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Stanley Weigel; Longtime Federal Judge

TIMES STAFF WRITER

Stanley Weigel, an irascible liberal whose three decades as a federal judge in San Francisco brought major rulings on school desegregation and the rights of prisoners and the elderly, died Wednesday at his home in the Russian Hill section of the city. He was 93.

After his appointment to the federal bench in 1962, he built a reputation as an old-style constitutional liberal who often was hot-tempered in court when faced with an ill-prepared attorney. His rulings were rarely reversed and reflected his fundamental belief in fairness and compassion for society’s underdogs.

Weigel garnered attention as a lawyer when he agreed to defend 39 University of California professors who had refused to sign anti-communist loyalty oaths during the Red-baiting era of the late 1940s and early 1950s. Their cases had been rejected by most of the downtown lawyers in San Francisco. But Weigel, a registered Republican who defended blue-chip firms in antitrust suits, scored a victory in what became a liberal cause celebre, winning reinstatement for all the professors.

“That case was typical of his absolute fearlessness,” said U.S. 9th Circuit Court of Appeals Judge William Fletcher, who served as Weigel’s clerk in the 1970s. “If the clients were in the right, that was all he needed to know.”

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Through the UC loyalty case, Weigel became a friend of Pierre Salinger, the Bay Area journalist who later became President John F. Kennedy’s press secretary. Salinger introduced Weigel to Atty. Gen. Robert F. Kennedy, who recommended judicial candidates to the president.

Weigel, a Stanford Law School graduate who was born in Helena, Mont., loved to tell this story about how his judgeship was secured:

"[Robert] Kennedy was wearing a turtleneck sweater and had a football and threw it at me as I walked in the door, and I caught it,” he told an interviewer in 1995. “That’s how I became a federal judge.”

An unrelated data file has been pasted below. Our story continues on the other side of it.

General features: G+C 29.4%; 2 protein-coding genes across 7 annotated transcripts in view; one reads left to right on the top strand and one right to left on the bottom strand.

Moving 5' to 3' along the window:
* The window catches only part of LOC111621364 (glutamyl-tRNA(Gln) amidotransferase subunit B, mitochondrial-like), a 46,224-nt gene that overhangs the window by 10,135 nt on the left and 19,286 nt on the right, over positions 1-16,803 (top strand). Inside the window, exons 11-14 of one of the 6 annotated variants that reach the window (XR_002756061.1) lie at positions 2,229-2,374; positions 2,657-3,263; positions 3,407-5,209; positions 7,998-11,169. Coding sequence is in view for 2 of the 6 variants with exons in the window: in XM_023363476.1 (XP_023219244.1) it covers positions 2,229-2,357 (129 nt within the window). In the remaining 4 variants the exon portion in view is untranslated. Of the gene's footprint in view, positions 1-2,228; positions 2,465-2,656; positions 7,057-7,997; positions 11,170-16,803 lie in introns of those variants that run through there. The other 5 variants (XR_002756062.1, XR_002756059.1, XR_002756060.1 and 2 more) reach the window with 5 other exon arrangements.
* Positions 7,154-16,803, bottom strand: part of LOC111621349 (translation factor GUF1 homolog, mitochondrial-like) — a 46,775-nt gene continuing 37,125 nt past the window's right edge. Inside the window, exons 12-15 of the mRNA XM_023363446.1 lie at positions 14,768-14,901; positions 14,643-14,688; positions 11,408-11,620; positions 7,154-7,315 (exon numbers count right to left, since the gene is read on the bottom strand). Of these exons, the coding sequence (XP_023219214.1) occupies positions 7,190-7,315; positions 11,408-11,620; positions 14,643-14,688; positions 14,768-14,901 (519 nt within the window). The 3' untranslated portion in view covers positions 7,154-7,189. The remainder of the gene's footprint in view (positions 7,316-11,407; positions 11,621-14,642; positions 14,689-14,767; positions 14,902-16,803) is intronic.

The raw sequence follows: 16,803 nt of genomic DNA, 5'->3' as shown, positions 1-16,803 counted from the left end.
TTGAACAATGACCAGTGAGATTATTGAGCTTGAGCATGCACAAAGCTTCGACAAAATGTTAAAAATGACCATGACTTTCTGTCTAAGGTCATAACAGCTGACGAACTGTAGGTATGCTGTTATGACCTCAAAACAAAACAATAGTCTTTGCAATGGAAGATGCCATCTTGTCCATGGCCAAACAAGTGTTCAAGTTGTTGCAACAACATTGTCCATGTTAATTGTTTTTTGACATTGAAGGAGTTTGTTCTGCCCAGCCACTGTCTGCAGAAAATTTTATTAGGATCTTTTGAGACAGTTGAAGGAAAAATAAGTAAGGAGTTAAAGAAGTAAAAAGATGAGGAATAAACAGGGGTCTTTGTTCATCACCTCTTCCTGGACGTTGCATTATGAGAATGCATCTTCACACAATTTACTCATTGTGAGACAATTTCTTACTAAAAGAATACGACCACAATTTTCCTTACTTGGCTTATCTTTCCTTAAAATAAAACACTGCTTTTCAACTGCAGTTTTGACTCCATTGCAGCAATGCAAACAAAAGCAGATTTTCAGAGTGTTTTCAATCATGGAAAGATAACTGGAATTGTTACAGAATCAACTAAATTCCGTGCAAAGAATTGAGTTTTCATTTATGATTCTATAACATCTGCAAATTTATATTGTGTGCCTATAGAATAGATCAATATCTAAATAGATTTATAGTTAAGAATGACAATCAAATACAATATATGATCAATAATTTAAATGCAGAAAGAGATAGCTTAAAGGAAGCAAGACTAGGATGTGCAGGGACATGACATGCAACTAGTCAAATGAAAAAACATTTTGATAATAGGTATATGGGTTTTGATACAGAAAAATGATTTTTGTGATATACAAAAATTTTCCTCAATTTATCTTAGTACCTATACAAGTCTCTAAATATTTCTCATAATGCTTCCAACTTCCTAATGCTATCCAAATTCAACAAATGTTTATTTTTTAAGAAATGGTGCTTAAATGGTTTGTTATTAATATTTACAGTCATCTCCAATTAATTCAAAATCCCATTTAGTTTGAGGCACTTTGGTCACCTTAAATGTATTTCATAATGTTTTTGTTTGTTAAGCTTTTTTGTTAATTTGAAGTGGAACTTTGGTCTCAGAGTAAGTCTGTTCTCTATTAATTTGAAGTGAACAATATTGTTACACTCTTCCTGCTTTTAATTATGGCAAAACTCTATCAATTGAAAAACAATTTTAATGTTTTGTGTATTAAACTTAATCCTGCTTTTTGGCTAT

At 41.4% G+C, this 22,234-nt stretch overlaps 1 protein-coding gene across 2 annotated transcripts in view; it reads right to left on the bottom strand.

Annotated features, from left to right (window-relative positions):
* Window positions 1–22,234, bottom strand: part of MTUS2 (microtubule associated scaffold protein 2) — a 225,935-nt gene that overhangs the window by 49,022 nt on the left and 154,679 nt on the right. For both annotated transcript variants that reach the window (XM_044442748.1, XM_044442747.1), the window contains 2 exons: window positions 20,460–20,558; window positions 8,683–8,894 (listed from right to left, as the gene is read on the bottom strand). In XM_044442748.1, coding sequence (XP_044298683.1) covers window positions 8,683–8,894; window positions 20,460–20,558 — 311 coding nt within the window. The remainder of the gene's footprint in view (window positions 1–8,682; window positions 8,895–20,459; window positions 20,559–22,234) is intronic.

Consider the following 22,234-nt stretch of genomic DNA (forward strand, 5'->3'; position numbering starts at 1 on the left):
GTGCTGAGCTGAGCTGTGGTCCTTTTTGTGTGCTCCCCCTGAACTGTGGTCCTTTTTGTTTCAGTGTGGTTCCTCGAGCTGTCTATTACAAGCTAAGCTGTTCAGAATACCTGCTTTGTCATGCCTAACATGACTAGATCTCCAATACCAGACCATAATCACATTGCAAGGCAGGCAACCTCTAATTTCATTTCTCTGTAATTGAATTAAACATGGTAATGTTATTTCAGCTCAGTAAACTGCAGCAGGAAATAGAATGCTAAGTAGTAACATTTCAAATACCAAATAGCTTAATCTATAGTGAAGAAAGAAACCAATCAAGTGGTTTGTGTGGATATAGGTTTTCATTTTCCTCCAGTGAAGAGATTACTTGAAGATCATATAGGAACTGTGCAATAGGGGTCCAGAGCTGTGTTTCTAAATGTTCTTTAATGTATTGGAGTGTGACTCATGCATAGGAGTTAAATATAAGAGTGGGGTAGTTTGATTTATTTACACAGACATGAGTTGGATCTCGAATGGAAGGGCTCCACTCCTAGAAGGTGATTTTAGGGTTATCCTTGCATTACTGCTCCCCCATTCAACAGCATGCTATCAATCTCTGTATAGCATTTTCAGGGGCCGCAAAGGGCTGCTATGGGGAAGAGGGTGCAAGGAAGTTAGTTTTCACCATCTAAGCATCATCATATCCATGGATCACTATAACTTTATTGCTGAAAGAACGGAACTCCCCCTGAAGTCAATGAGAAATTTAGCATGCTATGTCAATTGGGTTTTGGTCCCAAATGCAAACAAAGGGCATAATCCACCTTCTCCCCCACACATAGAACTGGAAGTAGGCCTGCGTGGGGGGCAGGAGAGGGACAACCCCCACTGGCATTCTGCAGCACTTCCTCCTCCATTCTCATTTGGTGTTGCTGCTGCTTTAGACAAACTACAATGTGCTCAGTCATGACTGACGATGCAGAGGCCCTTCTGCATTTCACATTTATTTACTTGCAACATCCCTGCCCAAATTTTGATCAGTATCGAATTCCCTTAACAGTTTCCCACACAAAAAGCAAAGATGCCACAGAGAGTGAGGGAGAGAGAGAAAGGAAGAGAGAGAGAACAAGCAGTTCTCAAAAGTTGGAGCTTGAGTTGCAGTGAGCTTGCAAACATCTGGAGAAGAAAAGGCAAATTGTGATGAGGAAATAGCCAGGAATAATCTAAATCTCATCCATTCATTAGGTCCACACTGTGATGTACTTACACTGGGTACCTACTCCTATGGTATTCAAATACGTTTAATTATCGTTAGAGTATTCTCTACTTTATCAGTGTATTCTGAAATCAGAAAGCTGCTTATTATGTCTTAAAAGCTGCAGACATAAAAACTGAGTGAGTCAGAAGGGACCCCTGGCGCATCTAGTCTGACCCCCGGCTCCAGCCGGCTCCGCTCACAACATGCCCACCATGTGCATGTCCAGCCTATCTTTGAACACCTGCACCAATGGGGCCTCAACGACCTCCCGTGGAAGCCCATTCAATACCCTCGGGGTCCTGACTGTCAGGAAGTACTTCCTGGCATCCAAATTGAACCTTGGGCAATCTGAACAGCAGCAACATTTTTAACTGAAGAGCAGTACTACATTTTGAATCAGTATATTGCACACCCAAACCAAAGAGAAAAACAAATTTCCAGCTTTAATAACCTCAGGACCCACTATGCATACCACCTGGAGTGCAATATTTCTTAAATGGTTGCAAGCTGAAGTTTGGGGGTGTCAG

He developed a reputation as a staunch advocate for the underdog, a characterization that the often-cantankerous jurist probably would not have disputed. “On social issues,” he said a few years ago, “I’m a liberal.”

Weigel made many hugely unpopular rulings.

In 1970 he blocked a massive redevelopment project in San Francisco that would have forced the eviction of elderly residents. The Yerba Buena development, which would replace low-income apartments with hotels and tourist attractions, was held up for years until the elderly residents were provided alternative housing.

In 1971, during a period of racial unrest around the country, Weigel ordered busing to desegregate San Francisco schools. At that time the city was the most populous in the country to use busing to achieve desegregation.

In 1984, he ordered reforms at two of California’s maximum-security prisons, placing Folsom and San Quentin under a permanent injunction to remedy conditions he described as so cramped, filthy and hazardous that they constituted cruel and unusual punishment. Among the improvements he ordered was a halt to the practice of confining two dangerous prisoners to a cell “the size of a dog kennel.” His ruling helped set a standard for prison supervision that remained effective until the early 1990s.

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Weigel was still hearing cases two years ago. At the time, he was considered the oldest District Court judge to maintain an ample civil and criminal caseload that included presiding over trials.

Before he retired, many members of the San Francisco bar grumbled that he was no longer capable of running long, complex trials and complained that his habit of berating lawyers, litigants and sometimes jurors was getting out of hand.

But Weigel, although sensitive to the complaints, told the Recorder, a San Francisco-based legal newspaper, in 1995 that he was still equal to the demands of the federal bench.

“If I didn’t feel I was able to continue, I’d get the hell out,” he said. “But I expect to die with my boots on. I think I have the best job in the world.”

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He continued to hear cases until he was 91, when his frail health finally forced him to retire completely. He is survived by his wife, Anne; daughter Susan Pasternak of Cambridge, Mass.; and four grandchildren.


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